TikTok and Joe Wicks help more girls get active amid pandemic, survey finds

Sean Ingle Chief sports reporter
·4-min read
<span>Photograph: The Body Coach/Getty Images</span>
Photograph: The Body Coach/Getty Images

The decline in children’s activity levels during the pandemic has been less severe than feared in England because of a boom in home fitness among girls, a major new report has found, with TikTok, boxercise and Joe Wicks all playing a part.

The impact of Covid was shown in the Sport England’s annual Active Lives Children and Young People survey, which found that the number of children who met the government’s guidance for an hour of activity a day dropped by more than 100,000 (2.3%) in the summer of 2020 compared to 2019.

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Boys bore the brunt of the fall – with just under 200,000 fewer doing 60 minutes of walking or other exercise a day in the summer term compared to the same period in 2019. That, the report explained, was because boys were more likely to take part in organised activities such as team sports, which were suspended or reduced.

However figures for girls spectacularly bucked the trend, with 100,000 more hitting the chief medical officer’s target in 2020 compared to the year before. Lisa O’Keefe, the insight director at Sport England, said the rise was particularly marked in five- and six-year-olds and girls at secondary school – with walking, cycling and home fitness all being significant factors.

O’Keefe told the Guardian: “We have seen a massive growth across the board of children taking part in what we call ‘fitness activities’ – which range from a Joe Wicks-type introduction to fitness right through to pilates, yoga, dance, and high intensity interval training.”

She said the Active Lives data showed that in 2019 the numbers of five- and six-yearolds doing such activity was “zero, essentially” – but after the initial lockdown in 2020 it had risen to 22%.

“Meanwhile the percentage of secondary school boys doing fitness activities has grown from 22% to 33% – while with girls it has almost doubled from 24% to 46%. That is a huge growth.”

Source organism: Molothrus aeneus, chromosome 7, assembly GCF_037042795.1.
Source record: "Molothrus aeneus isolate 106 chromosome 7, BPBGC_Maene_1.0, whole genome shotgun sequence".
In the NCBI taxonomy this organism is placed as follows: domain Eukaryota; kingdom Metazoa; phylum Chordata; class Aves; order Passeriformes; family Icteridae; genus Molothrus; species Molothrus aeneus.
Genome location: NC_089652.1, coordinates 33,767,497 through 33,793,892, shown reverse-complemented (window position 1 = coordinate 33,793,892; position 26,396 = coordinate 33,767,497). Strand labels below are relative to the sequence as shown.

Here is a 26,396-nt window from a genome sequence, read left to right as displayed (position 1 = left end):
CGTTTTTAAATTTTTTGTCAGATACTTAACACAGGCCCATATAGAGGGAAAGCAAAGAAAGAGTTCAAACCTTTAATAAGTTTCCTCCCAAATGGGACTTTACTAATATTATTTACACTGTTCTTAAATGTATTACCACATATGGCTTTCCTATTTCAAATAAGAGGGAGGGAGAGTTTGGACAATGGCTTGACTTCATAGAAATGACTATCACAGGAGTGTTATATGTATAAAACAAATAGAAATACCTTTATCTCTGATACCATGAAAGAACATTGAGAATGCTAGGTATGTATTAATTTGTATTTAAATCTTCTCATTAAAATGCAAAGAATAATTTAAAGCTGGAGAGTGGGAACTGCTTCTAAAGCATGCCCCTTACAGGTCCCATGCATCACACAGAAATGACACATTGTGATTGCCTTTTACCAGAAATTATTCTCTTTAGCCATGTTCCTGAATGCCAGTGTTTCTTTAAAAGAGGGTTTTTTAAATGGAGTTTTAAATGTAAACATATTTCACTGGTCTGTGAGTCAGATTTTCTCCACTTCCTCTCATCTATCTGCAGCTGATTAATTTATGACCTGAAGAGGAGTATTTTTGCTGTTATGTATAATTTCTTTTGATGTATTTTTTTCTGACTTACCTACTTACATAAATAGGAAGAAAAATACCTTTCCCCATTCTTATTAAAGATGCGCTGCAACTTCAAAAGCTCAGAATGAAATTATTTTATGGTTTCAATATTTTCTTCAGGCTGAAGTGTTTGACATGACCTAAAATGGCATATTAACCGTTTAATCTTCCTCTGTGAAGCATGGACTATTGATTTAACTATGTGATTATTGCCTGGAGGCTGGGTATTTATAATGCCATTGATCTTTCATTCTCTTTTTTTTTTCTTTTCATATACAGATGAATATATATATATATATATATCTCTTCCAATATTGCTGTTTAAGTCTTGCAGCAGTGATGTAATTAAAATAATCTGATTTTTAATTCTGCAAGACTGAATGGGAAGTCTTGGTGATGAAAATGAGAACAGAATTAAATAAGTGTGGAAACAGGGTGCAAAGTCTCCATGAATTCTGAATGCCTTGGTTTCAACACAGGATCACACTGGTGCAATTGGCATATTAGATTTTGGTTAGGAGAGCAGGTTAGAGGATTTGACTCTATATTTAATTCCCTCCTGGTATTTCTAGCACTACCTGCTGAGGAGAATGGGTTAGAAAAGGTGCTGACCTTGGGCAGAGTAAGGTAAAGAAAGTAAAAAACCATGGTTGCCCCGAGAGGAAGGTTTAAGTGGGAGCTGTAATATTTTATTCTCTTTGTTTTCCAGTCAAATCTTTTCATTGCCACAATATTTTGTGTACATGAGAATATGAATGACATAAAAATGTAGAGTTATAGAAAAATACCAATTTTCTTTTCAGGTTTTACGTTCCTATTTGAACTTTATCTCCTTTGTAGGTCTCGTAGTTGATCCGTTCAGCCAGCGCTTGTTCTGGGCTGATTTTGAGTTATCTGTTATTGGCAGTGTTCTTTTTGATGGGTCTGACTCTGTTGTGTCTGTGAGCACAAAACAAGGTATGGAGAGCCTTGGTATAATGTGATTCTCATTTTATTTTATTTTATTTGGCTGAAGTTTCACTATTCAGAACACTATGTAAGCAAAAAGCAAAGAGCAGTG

TikTok was also included. “Definitely dance counts,” O’Keefe said. “So if children are using online platforms to share ideas and dance routines and copying those then that absolutely would count.”

However O’Keefe remains concerned that 2.3 million children (equating to around 31% of those aged four to 16 in England) did not manage an average of 30 minutes of activity a day – an increase of 2.4% (201,400) compared to 2019.

“The numbers are down, which is not what we wanted to see but given that the adult activity data showed a 7% reduction in the early stages of the pandemic it could have been worse,” she added. “It really is testament to a huge amount of work from parents, families and everybody involved in physical activity. And, on the flipside, you’re seeing a number of children, particularly older girls in those school years 7-11, who have absolutely embraced that opportunity to access fitness in the way that they want.”

O’Keefe also highlighted areas for concern, including a significant drop in the “physical literacy” of children and young people – a measure of their motivation and competence when it comes to exercise.

She said: “It’s just horrible to see that so many boys in the survey said their enjoyment levels were lower during the summer of 2020 than at the same time in 2019, because of the impact of the pandemic on their choice and variety of activity.

The growing activity gap among black children compared to other sections of the population is also of concern. “During the pandemic the biggest single biggest reduction in activity was amongst children and young people of Black heritage which was down 17% during the summer months,” O’Keefe said. “And it’s just about not just what’s happening now. It’s what might happen going forward. If we can’t find a way to help children and young people get back into activity, and then it will be harder to start to build that physical literacy again.”

The report was broadly welcomed by the sports minister Nigel Huddleston, who said the figures demonstrated “just how resilient young people have been in finding ways to keep active when their normal routines have been affected”.

However Ali Oliver, the chief executive of the Youth Sport Trust, warned that the data highlighted the “urgent need” for a national plan to stop the decline in young people’s development and wellbeing. “Fewer than half of young people are averaging the chief medical officers’ recommended 60 minutes of daily physical activity,” she added. “This risks storing up problems for the development and wellbeing of a generation.”